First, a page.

The World Bank, yesterday, disclosed how slowed economic growth in some key African economies – Nigeria, South Africa, and Angola – is affecting the rest of the continent.
In a report it was disclosed that the earlier 3.1% economic growth forecast for the region is no longer feasible, even as the World Bank now projects a growth rate of just 2.7% in 2018. Governments in the region must take some decisive actions in order to facilitate faster economic growth.
As noted earlier, the World Bank said that while the economic growth rate in the rest of the sub-Saharan Africa region was steady, same cannot be said for the likes of Nigeria, South Africa and Angola.
These three African countries, which are also some of the biggest economies on the continent, experienced “sluggish expansion” which was caused by such factors as lower oil output (in Nigeria and Angola), and a contraction in South Africa’s Agric sector.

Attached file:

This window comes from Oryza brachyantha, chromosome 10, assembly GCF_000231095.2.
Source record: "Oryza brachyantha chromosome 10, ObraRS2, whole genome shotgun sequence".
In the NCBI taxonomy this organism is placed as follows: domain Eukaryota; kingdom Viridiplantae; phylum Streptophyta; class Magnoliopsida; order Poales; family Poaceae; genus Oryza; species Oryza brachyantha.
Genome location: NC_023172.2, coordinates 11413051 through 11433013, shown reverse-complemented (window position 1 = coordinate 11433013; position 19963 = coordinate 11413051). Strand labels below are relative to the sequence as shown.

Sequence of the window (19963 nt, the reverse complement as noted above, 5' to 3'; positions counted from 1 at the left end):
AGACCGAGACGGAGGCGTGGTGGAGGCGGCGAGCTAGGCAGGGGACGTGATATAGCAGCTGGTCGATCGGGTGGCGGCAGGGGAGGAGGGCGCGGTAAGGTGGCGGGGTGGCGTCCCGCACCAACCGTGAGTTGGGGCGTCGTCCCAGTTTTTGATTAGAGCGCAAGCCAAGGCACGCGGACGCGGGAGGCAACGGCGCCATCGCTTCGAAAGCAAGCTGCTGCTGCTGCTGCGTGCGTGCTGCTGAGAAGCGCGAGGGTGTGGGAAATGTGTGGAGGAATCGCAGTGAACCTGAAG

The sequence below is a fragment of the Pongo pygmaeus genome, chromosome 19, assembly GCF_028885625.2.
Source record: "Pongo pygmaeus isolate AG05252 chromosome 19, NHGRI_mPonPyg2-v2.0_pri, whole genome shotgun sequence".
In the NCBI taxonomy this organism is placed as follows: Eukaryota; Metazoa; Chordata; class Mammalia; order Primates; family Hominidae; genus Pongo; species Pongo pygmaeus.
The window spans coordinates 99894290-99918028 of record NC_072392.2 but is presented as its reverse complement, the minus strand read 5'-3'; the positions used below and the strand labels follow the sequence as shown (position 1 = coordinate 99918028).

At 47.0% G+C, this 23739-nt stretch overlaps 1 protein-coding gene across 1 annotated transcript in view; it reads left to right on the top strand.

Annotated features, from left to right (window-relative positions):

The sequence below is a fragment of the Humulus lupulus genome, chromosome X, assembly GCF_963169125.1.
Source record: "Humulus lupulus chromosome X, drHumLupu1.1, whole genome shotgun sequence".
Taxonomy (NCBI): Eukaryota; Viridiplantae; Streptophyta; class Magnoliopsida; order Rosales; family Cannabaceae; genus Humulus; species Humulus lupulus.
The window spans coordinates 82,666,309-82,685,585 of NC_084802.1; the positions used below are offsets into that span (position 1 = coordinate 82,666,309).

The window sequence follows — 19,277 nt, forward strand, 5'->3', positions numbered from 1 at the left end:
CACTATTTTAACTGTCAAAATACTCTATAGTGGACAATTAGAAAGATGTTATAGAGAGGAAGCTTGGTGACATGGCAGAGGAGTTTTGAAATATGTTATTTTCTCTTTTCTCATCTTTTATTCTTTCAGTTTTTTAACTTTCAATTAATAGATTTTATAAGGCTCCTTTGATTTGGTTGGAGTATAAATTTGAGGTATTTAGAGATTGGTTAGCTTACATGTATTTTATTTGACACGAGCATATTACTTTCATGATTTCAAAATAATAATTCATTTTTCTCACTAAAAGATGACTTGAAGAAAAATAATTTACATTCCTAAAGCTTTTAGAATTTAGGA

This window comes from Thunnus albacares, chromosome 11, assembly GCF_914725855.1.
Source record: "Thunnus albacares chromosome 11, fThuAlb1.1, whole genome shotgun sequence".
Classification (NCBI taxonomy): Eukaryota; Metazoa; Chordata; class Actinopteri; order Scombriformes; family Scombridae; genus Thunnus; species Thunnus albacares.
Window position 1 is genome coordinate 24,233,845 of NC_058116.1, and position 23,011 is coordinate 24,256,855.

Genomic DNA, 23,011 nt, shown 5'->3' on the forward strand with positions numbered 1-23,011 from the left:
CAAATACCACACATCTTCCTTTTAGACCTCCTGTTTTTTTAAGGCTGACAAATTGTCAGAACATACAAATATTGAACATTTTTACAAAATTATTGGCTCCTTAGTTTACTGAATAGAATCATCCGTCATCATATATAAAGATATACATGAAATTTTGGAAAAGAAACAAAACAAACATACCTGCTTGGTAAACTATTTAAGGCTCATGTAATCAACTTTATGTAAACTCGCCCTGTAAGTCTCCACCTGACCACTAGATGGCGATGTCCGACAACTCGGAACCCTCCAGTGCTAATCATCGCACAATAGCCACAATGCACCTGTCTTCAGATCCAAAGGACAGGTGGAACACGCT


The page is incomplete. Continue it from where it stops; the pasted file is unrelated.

Other issues highlighted in the report
- Public debt in the region is high and many countries there are vulnerable. This is said to be as a result of a recent surge in Eurobond issuances.
- Large global shocks reshaped the inflow of foreign direct investment in Sub-Saharan African countries.
- Capital misallocation, inefficient capital/resource allocation are some of the factors limiting growth in the sector.
- Growth will continue gradually; to increase from 2.7% to 3.3% in 2010.
The report surmised that Governments in the region must “focus on investments that foster human capital, reduce resource misallocation and boost productivity” in order to ensure, facilitate and sustain growth.